Nutrition matters. We all know it – but that doesn’t mean we eat and drink what we know we should. And as athletes, we suffer from these choices too. The symptoms of poor nutrition rears its ugly head in many ways: via muscle cramping, struggling to complete workouts, unsuccessful race efforts, and that nagging few pounds that doesn’t seem to drop off no matter what you do. As the Spring cycling season is right around the corner, now is the time to dial in your nutrition – on and off the bike. Here’s how.
As the weather improves, it makes it easier to increase your mileage and saddle time. Which also helps to slim down. The post,10 Ways to Manage Offseason Weight Control, offers easy options to keep the pounds off, as in, writing your food down in a food journal; consider the timing of your meals and intake; and limiting calories on easier exercise days. As we’ve written previously, there are also apps for cyclist to manage off-season gains. Another option is to opt for a different meal plan all together. Have you considered getting started with the Paleo diet? A quick approach is to add more vegetables and good fats to your diet.
Now, hydration. It seems it’s an overused word, but a post about nutrition would be incomplete without the discussion of hydration. For obvious reasons hydration is a huge topic in the summer months, but it’s also critical in the winter months as the post, Hydrating for Winter Training points out. Hydration planning is important prior to, during, and post workouts. Even more important, is dialing in your race nutrition. Early season is the time to experiment with your nutritional needs leading up the season.
As you approach your first race of the season, you may want to read the post, A Guide to Race Day Nutrition. While riding, many cyclist have different preferences as to how they prefer to get their fuel – whether that is in nutrition bars, gels, and liquids. However, oftentimes, a course may dictate other options. As in, for mountain bike riders, a technical course may present obstacles in taking solid food while riding versus taking fluids. Furthermore, as the post suggest, “having all of these different (nutrition) options can tend to create confusion and challenges for athletes as to which is ideal and which is best for them. In addition, choosing the right type of fuel depends on many factors such as duration, intensity and what type of activities such as cycling, running or multisport.” The end result: experimentation during training and early season will aid in dialing in proper race day nutrition for your “A” races and events.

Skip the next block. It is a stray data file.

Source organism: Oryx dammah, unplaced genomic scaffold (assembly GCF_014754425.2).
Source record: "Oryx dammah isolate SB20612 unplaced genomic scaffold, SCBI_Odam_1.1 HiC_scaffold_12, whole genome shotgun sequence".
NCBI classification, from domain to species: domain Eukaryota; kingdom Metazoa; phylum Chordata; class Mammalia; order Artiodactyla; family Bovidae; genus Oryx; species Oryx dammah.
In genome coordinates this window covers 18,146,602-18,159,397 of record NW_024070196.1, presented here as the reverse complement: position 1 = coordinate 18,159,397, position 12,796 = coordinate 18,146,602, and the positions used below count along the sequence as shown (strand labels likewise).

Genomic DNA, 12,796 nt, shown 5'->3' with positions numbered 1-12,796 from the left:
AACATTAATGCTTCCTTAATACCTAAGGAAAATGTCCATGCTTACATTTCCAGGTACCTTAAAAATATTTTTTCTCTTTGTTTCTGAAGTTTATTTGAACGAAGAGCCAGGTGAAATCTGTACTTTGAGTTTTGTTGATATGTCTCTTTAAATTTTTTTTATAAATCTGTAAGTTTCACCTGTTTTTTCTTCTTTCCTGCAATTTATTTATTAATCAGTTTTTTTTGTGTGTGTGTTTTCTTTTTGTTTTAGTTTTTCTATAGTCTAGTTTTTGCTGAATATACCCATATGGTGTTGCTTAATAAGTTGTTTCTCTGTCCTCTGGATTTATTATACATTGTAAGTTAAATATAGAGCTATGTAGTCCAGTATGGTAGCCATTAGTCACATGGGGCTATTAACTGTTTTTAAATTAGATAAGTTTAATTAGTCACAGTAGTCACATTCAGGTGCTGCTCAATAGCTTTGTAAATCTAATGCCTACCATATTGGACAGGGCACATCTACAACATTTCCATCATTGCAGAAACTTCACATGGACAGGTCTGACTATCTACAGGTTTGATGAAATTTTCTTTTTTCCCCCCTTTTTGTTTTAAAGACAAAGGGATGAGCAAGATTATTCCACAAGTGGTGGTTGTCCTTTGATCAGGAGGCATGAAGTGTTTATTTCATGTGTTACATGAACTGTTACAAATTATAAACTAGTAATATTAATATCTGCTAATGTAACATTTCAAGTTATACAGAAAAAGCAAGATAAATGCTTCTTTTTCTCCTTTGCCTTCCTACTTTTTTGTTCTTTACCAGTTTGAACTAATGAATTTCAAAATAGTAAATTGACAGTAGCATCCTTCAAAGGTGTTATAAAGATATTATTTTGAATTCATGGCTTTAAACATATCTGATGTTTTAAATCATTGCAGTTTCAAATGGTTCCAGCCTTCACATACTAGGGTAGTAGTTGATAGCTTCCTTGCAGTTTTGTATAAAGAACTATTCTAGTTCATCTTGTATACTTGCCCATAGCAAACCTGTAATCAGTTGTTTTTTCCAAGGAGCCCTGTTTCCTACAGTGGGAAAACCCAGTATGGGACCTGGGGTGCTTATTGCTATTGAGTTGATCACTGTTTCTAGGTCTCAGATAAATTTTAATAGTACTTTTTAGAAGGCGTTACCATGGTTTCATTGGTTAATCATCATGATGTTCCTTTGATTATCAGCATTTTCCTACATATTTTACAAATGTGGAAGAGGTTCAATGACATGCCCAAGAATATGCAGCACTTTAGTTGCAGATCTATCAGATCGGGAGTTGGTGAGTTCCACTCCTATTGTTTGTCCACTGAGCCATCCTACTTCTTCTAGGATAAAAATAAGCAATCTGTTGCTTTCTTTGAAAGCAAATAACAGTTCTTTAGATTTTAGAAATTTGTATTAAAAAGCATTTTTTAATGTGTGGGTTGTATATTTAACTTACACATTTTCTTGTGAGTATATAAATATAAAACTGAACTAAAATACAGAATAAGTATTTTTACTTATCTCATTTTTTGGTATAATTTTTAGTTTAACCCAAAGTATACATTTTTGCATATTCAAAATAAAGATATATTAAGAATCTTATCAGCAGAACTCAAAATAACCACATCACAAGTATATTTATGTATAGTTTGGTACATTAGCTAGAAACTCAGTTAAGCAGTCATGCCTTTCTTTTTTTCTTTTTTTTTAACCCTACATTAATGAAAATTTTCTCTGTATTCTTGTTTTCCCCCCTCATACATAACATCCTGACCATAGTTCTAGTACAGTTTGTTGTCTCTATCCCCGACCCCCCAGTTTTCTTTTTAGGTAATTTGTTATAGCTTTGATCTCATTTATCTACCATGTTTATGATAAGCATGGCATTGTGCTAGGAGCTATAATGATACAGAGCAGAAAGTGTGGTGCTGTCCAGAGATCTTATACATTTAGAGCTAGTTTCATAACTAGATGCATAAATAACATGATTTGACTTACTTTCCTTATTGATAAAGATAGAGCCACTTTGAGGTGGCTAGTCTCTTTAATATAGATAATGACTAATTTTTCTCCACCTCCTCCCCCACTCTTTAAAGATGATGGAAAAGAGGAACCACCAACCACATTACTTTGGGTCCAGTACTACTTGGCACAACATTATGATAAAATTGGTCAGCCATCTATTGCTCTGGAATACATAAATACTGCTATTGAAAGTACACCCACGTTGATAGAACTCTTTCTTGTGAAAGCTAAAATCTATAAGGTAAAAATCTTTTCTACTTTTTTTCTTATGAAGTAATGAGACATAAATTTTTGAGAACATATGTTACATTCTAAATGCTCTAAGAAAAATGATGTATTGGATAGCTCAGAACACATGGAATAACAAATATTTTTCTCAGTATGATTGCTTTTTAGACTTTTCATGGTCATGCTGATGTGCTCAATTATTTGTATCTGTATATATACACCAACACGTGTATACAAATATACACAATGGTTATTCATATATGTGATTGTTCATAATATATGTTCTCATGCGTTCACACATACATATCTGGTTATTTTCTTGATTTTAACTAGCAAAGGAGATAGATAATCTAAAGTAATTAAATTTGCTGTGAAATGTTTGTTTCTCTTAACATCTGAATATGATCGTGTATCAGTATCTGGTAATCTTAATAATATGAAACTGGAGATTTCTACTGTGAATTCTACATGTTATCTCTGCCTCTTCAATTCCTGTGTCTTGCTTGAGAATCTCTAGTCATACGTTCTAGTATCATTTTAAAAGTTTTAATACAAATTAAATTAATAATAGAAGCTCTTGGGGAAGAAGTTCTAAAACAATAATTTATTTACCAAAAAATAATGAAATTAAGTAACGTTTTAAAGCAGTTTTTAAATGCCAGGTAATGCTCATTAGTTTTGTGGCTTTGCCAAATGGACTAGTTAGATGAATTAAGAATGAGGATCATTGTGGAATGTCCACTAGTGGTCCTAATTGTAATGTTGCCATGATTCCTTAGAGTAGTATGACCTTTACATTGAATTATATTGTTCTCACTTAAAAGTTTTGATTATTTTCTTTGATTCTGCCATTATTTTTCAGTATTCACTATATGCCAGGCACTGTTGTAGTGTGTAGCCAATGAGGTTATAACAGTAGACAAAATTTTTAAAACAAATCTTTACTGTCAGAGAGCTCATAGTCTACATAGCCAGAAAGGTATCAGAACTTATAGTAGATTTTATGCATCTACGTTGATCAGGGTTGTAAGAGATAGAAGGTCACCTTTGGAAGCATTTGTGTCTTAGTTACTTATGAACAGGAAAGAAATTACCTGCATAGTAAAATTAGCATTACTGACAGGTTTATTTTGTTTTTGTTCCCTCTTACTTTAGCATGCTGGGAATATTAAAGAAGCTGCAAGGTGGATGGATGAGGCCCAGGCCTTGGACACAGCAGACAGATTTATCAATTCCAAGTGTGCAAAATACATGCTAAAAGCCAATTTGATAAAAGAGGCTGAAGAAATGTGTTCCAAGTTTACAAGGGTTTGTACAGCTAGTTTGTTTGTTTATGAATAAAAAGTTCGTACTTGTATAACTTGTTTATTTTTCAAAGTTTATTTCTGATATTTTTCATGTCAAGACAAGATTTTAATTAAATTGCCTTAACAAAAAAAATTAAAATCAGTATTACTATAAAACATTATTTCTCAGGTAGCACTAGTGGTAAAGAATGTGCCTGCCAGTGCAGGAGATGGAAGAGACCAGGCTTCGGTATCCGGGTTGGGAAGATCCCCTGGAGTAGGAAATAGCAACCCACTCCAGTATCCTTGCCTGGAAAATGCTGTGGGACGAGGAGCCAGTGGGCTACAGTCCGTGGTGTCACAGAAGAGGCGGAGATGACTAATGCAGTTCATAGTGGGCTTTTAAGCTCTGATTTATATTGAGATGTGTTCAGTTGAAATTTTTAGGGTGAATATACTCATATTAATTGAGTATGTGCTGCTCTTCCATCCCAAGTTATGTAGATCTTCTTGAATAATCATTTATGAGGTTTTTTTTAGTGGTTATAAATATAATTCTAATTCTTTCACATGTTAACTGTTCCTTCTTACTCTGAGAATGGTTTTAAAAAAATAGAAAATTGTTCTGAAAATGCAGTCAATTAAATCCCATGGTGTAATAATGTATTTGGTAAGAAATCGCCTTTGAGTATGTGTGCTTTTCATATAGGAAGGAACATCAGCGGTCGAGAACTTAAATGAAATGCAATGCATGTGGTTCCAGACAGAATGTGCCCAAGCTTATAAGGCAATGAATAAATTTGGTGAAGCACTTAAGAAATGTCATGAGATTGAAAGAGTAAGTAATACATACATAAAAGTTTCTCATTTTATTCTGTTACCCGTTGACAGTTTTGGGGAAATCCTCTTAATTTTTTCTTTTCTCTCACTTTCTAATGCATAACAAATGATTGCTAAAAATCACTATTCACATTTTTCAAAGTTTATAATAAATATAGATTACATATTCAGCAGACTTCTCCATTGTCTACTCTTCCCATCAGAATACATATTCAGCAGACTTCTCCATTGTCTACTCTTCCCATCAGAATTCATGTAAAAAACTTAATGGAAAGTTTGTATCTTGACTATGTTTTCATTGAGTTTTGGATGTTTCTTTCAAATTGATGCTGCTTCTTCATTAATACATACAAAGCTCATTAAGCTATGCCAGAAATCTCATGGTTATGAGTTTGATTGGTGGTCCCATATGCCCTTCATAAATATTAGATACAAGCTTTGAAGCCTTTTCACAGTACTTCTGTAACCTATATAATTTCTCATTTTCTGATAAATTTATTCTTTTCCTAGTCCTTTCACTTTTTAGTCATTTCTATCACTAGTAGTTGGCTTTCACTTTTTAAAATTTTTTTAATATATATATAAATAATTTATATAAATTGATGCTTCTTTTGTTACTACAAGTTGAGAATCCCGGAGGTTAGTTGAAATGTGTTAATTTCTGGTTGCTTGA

But what happens when all the nutrition planning goes wrong? What if you have stomach issues while training and racing? How do you know what the cause is and what to do about it? As noted in, Stomach Issues while racing – Possible causes and solutions, poor pacing can easily lead to stomach issues, ingesting too many carbohydrates and or too much protein can be another possible cause for stomach issues, as well as too many surges within a long duration race can lead to a shutdown or at the least a slowdown of digestive ability.
Ultimately, solving the bike nutrition mystery is about using your early season training to dial in your bike, bike parts, and nutrition. Preparing well and listening to your body is the key to minimizing physical issues and optimizing training efforts for success later in the year.